Counting Our Blessings

For the week ending 6 November 2021 / 2 Kislev 5782

The Blessings of the Shema (Part 6)

by Rabbi Reuven Lauffer
Library Library Library

"The most beautiful things in the world cannot be seen or even touched
– they must be felt with the heart."
(Helen Keller)

The second blessing continues: “And unify our hearts to love and fear Your Name, and may we not feel shame for eternity.”

G-d’s love for us and our love for G-d are the central theme of the second blessing before the Shema. Mutual love is so fundamental that the saintly Chofetz Chaim, in his commentary on the command to love G-d, avers that even if a person were to repeat the words “You should love the Lord, your G-d” over and over again, it would not be enough unless they cause their heart to love G-d! For this reason the Chofetz Chaim gives a homiletic twist to the understanding of the phrase “and unify our hearts to love [You]” by explaining that we are asking G-d that our hearts be filled with only one overwhelming feeling of love for Him. That there should be no room for any other kind of love or desire that might lead us to forbidden actions. Rather, we should be filled with a pure and unadulterated love for G-d.

Rabbi Raphael HaKohen was the Chief Rabbi of Altona-Hamburg-Wandsbeck in the eighteenth century. Aside from being the revered mentor of the Jewish communities under his jurisdiction, he was also held in the highest esteem by the monarchy of Denmark. He authored several books that displayed his erudition and his mastery over the Written and the Oral Torah. In his classic Marpeh Lashon, Rabbi Raphael HaKohen writes that very often there is a marked difference between how we behave and how we think. He writes that the Torah first commands us to fear G-d and only afterward comes the command to love Him. This is the most effective way of approaching our service of G-d. We begin by serving G-d out of fear – fear of the punishment we might receive if we do not serve Him correctly. But, as we grow closer to G-d, and as our knowledge of G-d’s existence matures, we begin to serve Him out of love. Subsequently, love of G-d is the higher level of serving G-d, but without the healthy foundation of fear of G-d it is almost impossible to reach. If so, asks Rabbi Raphael HaKohen: “Why does our blessing mention first love and only afterward fear? Surely, it should follow the Torah’s sequence, and fear should precede love!” He answers that our prayers are an expression of our aspirations, because our prayers reflect our thoughts and what is in our hearts. Therefore, we first ask that our hearts be filled with love for G-d, because that is our focus and our ultimate ambition.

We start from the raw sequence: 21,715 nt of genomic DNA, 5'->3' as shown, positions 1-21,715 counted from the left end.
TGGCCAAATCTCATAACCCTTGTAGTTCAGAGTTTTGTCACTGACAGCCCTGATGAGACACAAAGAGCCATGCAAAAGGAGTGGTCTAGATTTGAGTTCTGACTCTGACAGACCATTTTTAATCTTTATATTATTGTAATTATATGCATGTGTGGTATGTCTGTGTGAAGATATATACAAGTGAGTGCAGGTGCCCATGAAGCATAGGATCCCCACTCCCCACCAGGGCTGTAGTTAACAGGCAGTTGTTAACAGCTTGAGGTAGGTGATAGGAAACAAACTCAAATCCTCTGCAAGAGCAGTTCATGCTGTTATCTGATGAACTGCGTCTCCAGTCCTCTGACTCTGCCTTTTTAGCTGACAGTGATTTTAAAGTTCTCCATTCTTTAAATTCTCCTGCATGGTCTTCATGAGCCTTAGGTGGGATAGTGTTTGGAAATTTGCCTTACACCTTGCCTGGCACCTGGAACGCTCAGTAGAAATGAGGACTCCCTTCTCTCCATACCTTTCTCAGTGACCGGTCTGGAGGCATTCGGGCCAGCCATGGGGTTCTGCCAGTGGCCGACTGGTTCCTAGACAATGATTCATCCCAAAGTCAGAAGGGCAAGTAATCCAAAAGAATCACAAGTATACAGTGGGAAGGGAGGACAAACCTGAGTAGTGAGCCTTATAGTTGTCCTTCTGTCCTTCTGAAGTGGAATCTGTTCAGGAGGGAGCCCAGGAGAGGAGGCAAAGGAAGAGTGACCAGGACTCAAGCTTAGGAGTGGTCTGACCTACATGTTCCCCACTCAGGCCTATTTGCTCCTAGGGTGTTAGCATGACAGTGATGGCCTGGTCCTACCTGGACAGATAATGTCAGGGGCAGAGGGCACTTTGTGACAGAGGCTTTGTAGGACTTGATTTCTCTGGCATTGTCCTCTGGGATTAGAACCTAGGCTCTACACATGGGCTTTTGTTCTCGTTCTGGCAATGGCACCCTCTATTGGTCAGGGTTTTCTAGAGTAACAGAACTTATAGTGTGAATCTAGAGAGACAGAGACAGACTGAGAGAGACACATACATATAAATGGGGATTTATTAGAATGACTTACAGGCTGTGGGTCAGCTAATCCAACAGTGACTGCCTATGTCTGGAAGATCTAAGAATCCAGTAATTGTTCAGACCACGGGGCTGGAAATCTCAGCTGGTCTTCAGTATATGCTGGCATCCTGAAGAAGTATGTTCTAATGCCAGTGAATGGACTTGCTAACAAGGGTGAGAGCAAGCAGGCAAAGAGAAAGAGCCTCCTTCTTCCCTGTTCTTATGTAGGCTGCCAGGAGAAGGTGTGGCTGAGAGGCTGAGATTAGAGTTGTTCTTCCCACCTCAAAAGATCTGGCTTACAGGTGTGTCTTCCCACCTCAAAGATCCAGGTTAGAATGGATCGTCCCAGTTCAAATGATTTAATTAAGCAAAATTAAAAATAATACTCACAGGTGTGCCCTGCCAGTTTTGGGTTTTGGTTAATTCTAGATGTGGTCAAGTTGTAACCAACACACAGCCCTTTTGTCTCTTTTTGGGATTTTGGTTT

Perhaps this is why our blessing uses the Hebrew word “b’libeinu,” which actually means “hearts” in the plural. It as if we are being told that we have two hearts — one heart that loves G-d and another heart that fears G-d. Some may fear G-d but not love Him, and others may love G-d but not fear Him. Our goal is to unify our “two hearts” as one to serve G-d in the most complete way possible. However, because love and fear are contradictory emotions, we must entreat G-d to assist us in unifying the two together.

And this clarifies why the verse ends with the words, “and may we not be shamed for eternity.” Rabbi Shimon Schwab explains that “eternity” is a reference to the World to Come. If we live our lives in a way that reflects the intensity of our relationship with G-d, after leaving this world and ascending to the spiritual realms we will have nothing to be ashamed of. We will be able to attest to the fact that we tried our best to live lives that comprised both fear of G-d and love of G-d.

Rabbi Shalom Noach Berezovsky (1911-2000), the Chassidic Rebbe of Slonim (more commonly referred to as the Netivot Shalom, the name of the series of brilliant Torah thoughts he published) pointed out to his students that our Sages teach that the Giving of the Torah was not a one-time event that took place over three thousand years ago at Mount Sinai. Rather, the Torah is always accessible and waiting to be given to us anew. “At which moment does the ‘Receiving of the Torah’ take place?” he asked them. One student answered that it happens at dawn on the Festival of Shavuot. A second student suggested that it happens when the Ten Commandments are read during the Shavuot Torah reading. A third student had a different theory, and so on, with each student coming up with yet another possibility. After everyone had tried to find the solution, the Rebbe answered his own question, telling them, “Each person receives the Torah when they are ready to accept the yoke of Torah!”

To be continued…

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